(30 )skuqrwpwn epanorqwsij, lit. "a correction consisting in terrible (processes)" (subjective genitive). The following passage will illustrate this: "Now this requires a deeper investigation, before it can be decided whether some evil powers have had assigned them ...certain duties, like the State-executioners, who hold a melancholy (tetagmenoi epi twn skuqrwpwn <\=85_pragmatwn) but necessary office in the Constitution." Origen, c. Cels. vii. 70.
(34 )of a wart; murmhkiaj. Gregory uses the same simile in his treatise On the Soul (iii. p. 204). The following "scholium" in Greek is found in the margin of two mss. of that treatise, and in that of one ms. of this treatise: "There is an affection of the skin which is called a wart. A small fleshy excrescence projects from the skin, which seems a part of it, and a natural growth upon it: but this is not really so; and therefore it requires removal for its cure. This illustration made use of by Gregory is exceedingly appropriate to the matter in hand."
(37 )tw atomw: here, the individual body of man: "individno corpusculo," Zinus translates. Theodoret in his second ("Unconfused") Dialogue quotes this very passage about the "infiniteness of the Deity," and a "vessel," to prove the two natures of Christ.
(40 )There is a touch of Eutychianism in this illustration of the union of the Two Natures; as also in Gregory's answer (c. Eunom. iii. 265; v. 589) to Eunomius' charge of Two Persons against the Nicene party, viz. that "the flesh with all its peculiar marks and properties is taken up and transformed into the Divine nature"; whence arose that antimeqistasij twn onomatwn, i.e. reciprocal interchange of the properties human and Divine, which afterwards occasioned the Monophysite controversy. But Origen had used language still more incautious; "with regard to his mortal body and his human soul, we believe that owing to something rare than communion with Him to actual union and intermingling it has acquired the highest qualities, and partakes of His Divinity, and so has changed into God" (c. Cels. iii. 41).
(41 )fastening on the material. The word (aptqsqai) could mean either "fastening on," or "depending on," or "kindled from" (it has been used in this last sense just above). Krabinger selects the second, "quae a subjecto depender."
(44 )Origin answering the same objections says "I know not what sort of alteration of mankind it is that Celsus wants, when he doubts whether it were not possible to improve man by a display of Divine power, without any one being sent in the course of nature (fusei) for that purpose. Does he want this to take place among mankind by a sudden appearance of God destroying evil in their hearts at a blow, and causing virtue to spring up there? One might well inquire if it were fitting or possible that such a thing should happen. But we will suppose that it is so. What then? How will our assent to the truth be (in that case) praiseworthy? You yourself process to recognize a special Providence: therefore you ought just as much to have told us, as we you, why it is that God, knowing the affairs of men, does not correct them, and by a single stroke of His power rid Himself of the whole family of evil. But we confidently assert that He does send messengers for this very purpose: for His words appealing to men's noblest emotions are amongst them. But whereas there had been already great differences between the various ministers of the Word, the reformation of Jesus went beyond them all in greatness; for He did not mean to heal the men of one little corner only of the world, but He came to save all;" c. Cels. iv. 3, 4.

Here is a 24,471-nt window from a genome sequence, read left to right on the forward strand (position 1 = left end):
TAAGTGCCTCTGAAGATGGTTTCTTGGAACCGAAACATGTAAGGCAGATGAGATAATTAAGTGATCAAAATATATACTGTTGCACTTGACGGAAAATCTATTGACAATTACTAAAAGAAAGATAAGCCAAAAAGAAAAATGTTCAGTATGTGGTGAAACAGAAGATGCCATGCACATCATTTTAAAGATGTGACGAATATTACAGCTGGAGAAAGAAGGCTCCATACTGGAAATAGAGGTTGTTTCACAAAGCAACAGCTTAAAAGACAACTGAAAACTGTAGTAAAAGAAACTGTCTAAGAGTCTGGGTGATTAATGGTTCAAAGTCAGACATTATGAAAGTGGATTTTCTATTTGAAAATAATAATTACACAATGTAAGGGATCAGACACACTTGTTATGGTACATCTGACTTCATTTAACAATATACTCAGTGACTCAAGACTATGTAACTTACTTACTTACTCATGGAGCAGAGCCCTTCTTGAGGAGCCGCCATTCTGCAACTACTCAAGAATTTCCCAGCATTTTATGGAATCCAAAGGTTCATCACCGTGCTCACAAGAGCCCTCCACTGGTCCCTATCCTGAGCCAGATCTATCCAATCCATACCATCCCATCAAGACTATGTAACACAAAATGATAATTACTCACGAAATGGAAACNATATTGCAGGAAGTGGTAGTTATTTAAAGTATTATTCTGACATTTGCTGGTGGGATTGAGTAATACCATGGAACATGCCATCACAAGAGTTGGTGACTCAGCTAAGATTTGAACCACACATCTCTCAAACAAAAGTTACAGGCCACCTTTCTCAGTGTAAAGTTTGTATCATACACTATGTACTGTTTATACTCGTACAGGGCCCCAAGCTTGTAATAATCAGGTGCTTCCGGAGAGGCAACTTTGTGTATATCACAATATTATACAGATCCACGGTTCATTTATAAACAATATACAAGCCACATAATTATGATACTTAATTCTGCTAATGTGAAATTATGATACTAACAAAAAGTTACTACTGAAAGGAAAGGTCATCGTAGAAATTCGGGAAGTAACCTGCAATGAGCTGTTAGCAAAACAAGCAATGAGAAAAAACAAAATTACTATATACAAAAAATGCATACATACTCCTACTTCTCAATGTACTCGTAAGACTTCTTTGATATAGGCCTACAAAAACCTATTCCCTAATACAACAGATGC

(48 )So Origen (c. Cels. iv. 15) illustrates the kenwsij and sugkatabasij of Christ: "Nor was this change one from the heights of excellence to the depths of baseness (to ponhrotaton), for how can goodness and love be baseness? If they were, it would be high time to declare that the surgeon who inspects or touches grievous and unsightly cases in order to heal them undergoes such a change from good to bad."
(49 )There is no one word in English which would represent the full meaning of pafoj. "Sufferance" sometimes comes nearest to it, but not here, where Gregory is attempting to express that which in no way whatever attached to the Saylout, i. e. moral weakness, as opposed to physical infirmity.
(50 )upon a more general scale as it were. The Greek here is somewhat obscure; the best reading is Krabinger's; genikwtwrw tini logw thn noeran ousian th aisfhth sugkatemicen. Hervetus' translation is manifestly wrong; "Is generosiorem quondam intelligentem essentiam commiscuit sensili principio."-Soul and body have been reunited by the Resurrection, on a larger scale and to a wider extent (logw), than in the former instance of a single Person (in the Incarnation), the new principle of life progressing to the extremities of humanity by natural consequence: genikwterw will thus refer by comparison to "the first framing of these component elements." Or else it contrasts the amount of life with that of death: and is to be explained by Rom. v. 15, "But not as the offence, so also is the free gift. For if through the offence of one many be dead, much more the grace of God, and the gift by grace, which is by one man, Jesus Christ, hath abounded unto many." Krabinger's translation, "generaliori quâdam ratione," therefore seems correct. The mode of the union of soul and body is described in Gregory's Treatise on the Soul as kreittwn logoj, and in his Making of Man as afrastoj logoj, but in neither is there any comparison but with other less perfect modes of union; i. e. the reference is to quality, not to quantity, as here.
(51 )the Prophet, i. e. David; Ps. xxxi. 19: wj polu to plhfoj thj xrhstothtoj sou, k.t.l. Hervetus translates Gregory here "divitiae benignitatis," as if he had found ploutoj in the text, which does not appear. Jerome twice translates the xrhstothj of LXX. by "bonitas"; Aquila and Symmachus have ti polu to agaqon sou. This is the later sense of xrhstothj, which originally meant "serviceableness" and then "uprightness" (Psalm xiii. 2, Psalm xiii. 4, Psalm xxxvi. 3, Psalm cxix. 66), rather than "kindness."